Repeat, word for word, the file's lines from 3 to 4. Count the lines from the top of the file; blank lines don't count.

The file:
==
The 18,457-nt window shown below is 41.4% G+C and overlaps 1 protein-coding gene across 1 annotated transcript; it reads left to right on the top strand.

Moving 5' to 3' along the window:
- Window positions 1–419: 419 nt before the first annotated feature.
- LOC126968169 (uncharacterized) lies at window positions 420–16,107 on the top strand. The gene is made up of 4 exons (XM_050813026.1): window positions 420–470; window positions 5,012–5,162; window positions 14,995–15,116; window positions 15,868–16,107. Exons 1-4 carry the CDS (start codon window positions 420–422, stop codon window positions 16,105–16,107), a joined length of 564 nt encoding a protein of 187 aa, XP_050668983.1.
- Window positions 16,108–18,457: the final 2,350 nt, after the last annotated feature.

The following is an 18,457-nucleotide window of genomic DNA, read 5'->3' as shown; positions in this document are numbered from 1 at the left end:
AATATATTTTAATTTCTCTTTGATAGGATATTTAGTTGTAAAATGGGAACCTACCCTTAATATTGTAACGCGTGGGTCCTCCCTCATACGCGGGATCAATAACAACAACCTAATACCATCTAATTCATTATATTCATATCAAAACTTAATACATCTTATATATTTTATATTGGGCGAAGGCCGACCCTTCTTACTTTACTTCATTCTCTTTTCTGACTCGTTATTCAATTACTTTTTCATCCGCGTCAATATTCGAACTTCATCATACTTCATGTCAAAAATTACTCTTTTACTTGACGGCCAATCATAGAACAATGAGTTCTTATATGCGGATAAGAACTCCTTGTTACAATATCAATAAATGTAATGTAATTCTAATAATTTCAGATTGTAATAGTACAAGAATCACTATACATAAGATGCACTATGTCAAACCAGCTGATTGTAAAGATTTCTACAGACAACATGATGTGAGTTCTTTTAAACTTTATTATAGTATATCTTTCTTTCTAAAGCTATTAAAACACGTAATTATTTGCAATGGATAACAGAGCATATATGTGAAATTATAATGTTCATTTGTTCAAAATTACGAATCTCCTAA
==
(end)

- Window positions 1–419: 419 nt before the first annotated feature.
- LOC126968169 (uncharacterized) lies at window positions 420–16,107 on the top strand. The gene is made up of 4 exons (XM_050813026.1): window positions 420–470; window positions 5,012–5,162; window positions 14,995–15,116; window positions 15,868–16,107. Exons 1-4 carry the CDS (start codon window positions 420–422, stop codon window positions 16,105–16,107), a joined length of 564 nt encoding a protein of 187 aa, XP_050668983.1.